Sailing may be one of humanity’s oldest activities. Virtual reality (VR) is one of its most recent. Yet they are similar: In both cases, your journey is 90% easy going and 10% sheer terror. Understanding this similarity can help guide your VR project and keep it from sinking.

In both cases, the majority of the time, things are beautiful. On the water, when the weather is pleasant, you’re busy — but in the best way. You’re laying the foundation as a team, getting the right bearings, setting the sails in the appropriate way and then relaxing. You may lock the steering wheel or kick in autopilot, and then you sit back with a cool drink.

But then, the wind shifts. A squall comes through. The mainsail whips from one side to another, and the entire crew is running around like mad. It can be rough. You may think you’re in peril, and you’re not sure if you made the right decision when you set sail.

Implementing an enterprise VR project can feel this way. In fair weather, the design team and client are having a blast together. They’ve laid out interactive branches and dived into the fascinating aspects of user experience. They’re collaborating and creative.

Then, the squall hits, often in the form of the IT department. The security professionals are trying hard to make these beautiful ideas work behind a complex firewall and to work out how to distribute and secure thousands of headsets. Everyone is scrambling to figure out how to protect the proprietary information used in VR. Where will the files live? How will it work with the rest of the network? Panic ensues.

Any corporation that adopts VR needs to begin a new project with this awareness: that 90% is fun, but 10% is a lot less so — and will require intense energy and thoughtful preparation. It’s not a question of if, but when, the squall will come. As with sailing, though, experience pays off. With careful pre-sail planning, there are ways to mitigate the panic and terror side of the equation:

Make Sure You’re Solid

You don’t take a craft out unless you’re sure she’s solid, and you don’t attempt a project until you’re sure you know the technology: the LMS, LRS, devices, security and other elements that will keep your project afloat. If you’re a company looking for vendors, work with IT and define your technical requirements in your call for proposals. If you’re a VR company looking for your first enterprise client, make sure you know what you’re getting into by finding out everything you can about the client’s security and other systems before you leave shore.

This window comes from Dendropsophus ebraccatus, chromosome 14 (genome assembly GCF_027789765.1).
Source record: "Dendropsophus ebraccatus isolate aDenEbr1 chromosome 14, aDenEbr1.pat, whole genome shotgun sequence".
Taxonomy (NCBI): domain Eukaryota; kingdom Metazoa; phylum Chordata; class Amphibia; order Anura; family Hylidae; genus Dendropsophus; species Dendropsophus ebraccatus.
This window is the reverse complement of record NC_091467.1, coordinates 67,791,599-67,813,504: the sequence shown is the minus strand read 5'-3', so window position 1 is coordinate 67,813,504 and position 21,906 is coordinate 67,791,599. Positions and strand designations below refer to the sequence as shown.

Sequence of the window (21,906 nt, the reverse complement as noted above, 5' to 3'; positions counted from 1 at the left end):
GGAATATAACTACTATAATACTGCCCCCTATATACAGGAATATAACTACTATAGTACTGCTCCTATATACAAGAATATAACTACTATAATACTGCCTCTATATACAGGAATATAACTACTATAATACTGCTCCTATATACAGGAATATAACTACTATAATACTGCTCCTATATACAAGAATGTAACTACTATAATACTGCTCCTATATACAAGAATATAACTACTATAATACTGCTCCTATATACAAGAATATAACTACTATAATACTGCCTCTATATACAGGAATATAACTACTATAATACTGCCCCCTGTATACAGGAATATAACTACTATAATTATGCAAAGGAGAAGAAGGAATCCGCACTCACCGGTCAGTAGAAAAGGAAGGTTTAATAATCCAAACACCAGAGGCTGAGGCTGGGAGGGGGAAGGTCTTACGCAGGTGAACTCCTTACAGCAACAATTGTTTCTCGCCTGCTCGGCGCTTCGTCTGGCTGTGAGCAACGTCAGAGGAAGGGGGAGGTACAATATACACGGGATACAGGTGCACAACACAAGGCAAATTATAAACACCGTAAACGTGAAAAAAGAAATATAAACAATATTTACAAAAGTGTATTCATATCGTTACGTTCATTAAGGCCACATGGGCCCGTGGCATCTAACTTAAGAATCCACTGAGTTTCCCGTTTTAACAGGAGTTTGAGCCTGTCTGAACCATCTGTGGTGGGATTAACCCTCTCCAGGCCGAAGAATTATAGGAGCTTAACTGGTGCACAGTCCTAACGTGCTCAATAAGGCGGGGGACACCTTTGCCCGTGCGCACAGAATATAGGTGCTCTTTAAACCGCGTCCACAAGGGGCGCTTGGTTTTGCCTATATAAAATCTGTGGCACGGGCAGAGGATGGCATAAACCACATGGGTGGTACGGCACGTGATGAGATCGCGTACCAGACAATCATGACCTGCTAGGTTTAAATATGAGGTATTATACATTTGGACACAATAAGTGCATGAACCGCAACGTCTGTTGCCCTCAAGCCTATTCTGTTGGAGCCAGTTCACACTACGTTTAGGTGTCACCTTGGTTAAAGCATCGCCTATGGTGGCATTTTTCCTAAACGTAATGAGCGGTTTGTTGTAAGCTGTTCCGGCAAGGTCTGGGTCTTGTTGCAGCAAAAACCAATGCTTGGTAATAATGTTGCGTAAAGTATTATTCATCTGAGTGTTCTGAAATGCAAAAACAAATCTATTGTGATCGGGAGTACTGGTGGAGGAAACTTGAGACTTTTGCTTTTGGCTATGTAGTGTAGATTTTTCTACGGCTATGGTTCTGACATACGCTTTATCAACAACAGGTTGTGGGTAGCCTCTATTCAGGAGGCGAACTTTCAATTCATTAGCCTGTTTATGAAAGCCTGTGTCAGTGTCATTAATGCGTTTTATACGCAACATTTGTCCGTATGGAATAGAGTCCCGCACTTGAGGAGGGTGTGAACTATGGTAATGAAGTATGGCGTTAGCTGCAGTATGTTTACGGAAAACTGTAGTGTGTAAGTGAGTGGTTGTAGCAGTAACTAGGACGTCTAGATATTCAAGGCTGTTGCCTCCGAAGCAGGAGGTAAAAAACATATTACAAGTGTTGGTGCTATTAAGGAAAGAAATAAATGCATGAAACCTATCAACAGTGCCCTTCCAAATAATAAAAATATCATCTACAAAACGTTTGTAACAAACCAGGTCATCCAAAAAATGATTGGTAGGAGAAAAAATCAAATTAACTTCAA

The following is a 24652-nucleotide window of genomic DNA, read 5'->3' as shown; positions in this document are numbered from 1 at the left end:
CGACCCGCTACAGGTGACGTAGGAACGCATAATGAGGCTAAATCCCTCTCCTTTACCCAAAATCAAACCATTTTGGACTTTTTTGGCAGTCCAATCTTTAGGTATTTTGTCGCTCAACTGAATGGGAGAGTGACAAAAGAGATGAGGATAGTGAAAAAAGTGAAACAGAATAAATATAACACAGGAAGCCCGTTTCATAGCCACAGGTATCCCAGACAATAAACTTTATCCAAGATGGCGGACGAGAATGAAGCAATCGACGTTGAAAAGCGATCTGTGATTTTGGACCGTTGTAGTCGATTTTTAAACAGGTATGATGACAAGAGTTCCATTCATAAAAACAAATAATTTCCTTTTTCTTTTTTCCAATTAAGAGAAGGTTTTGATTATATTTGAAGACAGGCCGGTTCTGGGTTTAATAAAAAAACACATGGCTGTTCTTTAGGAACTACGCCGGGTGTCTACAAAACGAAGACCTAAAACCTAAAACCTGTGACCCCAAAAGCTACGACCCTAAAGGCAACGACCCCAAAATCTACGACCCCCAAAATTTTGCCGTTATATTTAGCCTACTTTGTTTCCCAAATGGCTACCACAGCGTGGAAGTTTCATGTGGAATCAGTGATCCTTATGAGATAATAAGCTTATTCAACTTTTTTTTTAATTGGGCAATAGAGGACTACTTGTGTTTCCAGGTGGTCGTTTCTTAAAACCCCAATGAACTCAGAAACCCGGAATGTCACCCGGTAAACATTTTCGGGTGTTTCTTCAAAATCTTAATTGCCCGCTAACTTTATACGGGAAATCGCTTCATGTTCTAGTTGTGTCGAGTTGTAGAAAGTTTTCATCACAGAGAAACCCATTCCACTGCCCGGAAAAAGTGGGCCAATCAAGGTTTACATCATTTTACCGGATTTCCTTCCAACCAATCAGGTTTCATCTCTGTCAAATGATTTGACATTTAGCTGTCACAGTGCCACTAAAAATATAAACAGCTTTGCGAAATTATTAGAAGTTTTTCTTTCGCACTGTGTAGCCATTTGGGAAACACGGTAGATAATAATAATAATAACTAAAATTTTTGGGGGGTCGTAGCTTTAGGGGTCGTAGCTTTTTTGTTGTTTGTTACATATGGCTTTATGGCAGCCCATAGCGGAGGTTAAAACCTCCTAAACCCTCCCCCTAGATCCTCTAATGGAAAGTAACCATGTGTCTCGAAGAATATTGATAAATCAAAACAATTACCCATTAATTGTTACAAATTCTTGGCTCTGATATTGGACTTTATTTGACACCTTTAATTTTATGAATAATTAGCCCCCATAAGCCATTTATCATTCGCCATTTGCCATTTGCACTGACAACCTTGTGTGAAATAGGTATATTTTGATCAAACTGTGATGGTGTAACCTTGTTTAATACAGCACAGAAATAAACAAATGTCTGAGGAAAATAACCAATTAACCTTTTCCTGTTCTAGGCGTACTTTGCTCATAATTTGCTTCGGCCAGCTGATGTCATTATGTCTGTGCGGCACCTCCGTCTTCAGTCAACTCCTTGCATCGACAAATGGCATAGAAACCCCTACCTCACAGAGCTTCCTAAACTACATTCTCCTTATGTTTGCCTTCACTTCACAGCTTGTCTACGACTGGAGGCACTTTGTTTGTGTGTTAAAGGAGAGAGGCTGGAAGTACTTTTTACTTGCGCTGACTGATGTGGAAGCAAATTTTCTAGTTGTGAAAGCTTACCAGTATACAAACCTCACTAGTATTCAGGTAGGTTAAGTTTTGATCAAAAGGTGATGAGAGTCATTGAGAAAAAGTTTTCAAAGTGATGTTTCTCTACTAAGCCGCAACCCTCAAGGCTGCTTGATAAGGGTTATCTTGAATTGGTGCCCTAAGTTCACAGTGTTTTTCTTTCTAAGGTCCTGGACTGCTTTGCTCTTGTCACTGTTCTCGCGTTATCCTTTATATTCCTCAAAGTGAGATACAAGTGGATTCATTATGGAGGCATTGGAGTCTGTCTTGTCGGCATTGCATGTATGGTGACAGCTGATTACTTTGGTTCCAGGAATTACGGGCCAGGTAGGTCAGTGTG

Take a Test Sail

Sail to an island you can see before you cross the ocean. Run a pilot; pick a few key courses or training modules, carve out a few months to deliver them in and then assess before launching a full-scale dive into VR. This approach enables you to invest in a mere dozen test headsets, not thousands, and figure out how VR will work across the company. It gives you a manageable set of data to examine and learn what you could improve and what simply didn’t work.

Involve the Entire Crew Up-front

If the folks in IT feel like they’re below deck and expected to rubber-stamp your VR solution, rest assured that they will fight you. But if they are above deck, involved, can select devices and talk to manufacturers, and have a say in software and hardware decisions, they become a partner — and a welcome one. Include them in meetings and planning calls from the get-go. Ask them to conduct their assessment analysis on your proposed platform and hardware. Don’t leave the assessment to the vendor, because it will recommend what it knows and/or what it sells, which may not be the right solution for you. This approach will enable you and your team to focus on content instead of bailing out the boat when it’s swamped by technical problems.

When I picked up sailing a decade ago, I didn’t start by buying a boat. I started by taking a class with an expert, where I earned a certification in the core skills needed to enjoy the experience and stay safe. Then, I started sailing to islands on the British Virgin Islands that I could see before I embarked across the Caribbean to Puerto Rico. Then I ran that trip twice before sailing the Atlantic Passage.

We had a lot of fun and discovered amazing small islands along the way, but we had our share of rough seas. My training and experience enabled us to sail through these scary moments and still end up at our desired destination. In all of these ways, the sailing experience and the VR implementation experience sail in parallel.